HFEA licenses PGD for inherited colon cancer

The Human Fertilisation and  Embryology Authority can confirm that it has issued a preimplantation genetic diagnosis (PGD) licence for Familial Adenomatous Polyposis Coli (FAP) to the Assisted Conception Unit at University College Hospital, London.

FAP is an inherited genetic severe colon condition with onset in many cases occurring in children in their early teens. It leads to multiple rectal and colon cancers in early adulthood for almost all of those affected by the condition. Those affected are likely to have prophylactic surgery in their early teens to remove their colon. 

Any clinic wishing to carry out PGD must first obtain a licence from the HFEA. The HFEA issues licences for PGD where the embryo is at significant risk of developing a serious condition.  All PGD applications are sent out to a minimum of two peer reviewers and decisions are taken by HFEA licence committees who consider all the scientific, legal, ethical and medical information.

FAP is a serious condition – prenatal diagnosis and selective termination of affected cases has been offered in the past. Families with the genetic condition have a 50 per cent chance of passing it on to their children, but using PGD can help these families have a healthy child.

The HFEA undertook with the Human Genetic Commission, a public consultation on attitudes to PGD and issued a report in November 2001.  The recommendations of this report informed the development of HFEA's policy and guidance on PGD and clinical decision making.  This report is available on the website.

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Notes to editors

Any clinic that wishes to use PGD for this condition must apply to the HFEA separately.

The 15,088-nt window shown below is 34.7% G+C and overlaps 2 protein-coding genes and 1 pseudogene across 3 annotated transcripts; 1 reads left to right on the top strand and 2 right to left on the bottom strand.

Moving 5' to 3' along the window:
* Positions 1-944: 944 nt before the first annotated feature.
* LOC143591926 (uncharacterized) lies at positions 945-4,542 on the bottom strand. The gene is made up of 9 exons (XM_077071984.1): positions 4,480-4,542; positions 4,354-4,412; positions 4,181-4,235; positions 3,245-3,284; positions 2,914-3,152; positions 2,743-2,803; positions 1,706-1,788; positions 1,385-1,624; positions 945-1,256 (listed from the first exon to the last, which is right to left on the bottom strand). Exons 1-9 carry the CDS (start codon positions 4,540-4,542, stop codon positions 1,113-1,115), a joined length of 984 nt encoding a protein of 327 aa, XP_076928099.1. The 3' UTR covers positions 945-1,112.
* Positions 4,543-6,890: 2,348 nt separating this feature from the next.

Some factors to consider when deciding the appropriateness of PGD:

  • The view of the people seeking treatment of the condition to be avoided
  • The likely degree of suffering associated with the condition
  • The availability of effective therapy, now and in the future
  • The speed of degeneration in progressive disorders
  • The extent of social support available, and
  • The family circumstances of the people seeking treatment 

Examples of other conditions licensed for PGD include: Beta Thalassaemia, Cystic Fibrosis, Duchenne Muscular Dystrophy, Huntington's disease and Haemophilia.

The HFEA was set up in August 1991 as part of the Human Fertilisation and Embryology Act 1990. The HFEA's principal tasks are to license and monitor clinics that carry out in vitro fertilisation (IVF), donor insemination (DI) and human embryo research. The HFEA also regulates the storage of gametes (eggs and sperm) and embryos.

Page last updated: 12 March 2009

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Genetic testing

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Learn about pre-implantation genetic diagnosis (PGD).

Discover how this technique could help to avoid passing on inherited conditions to any potential child.

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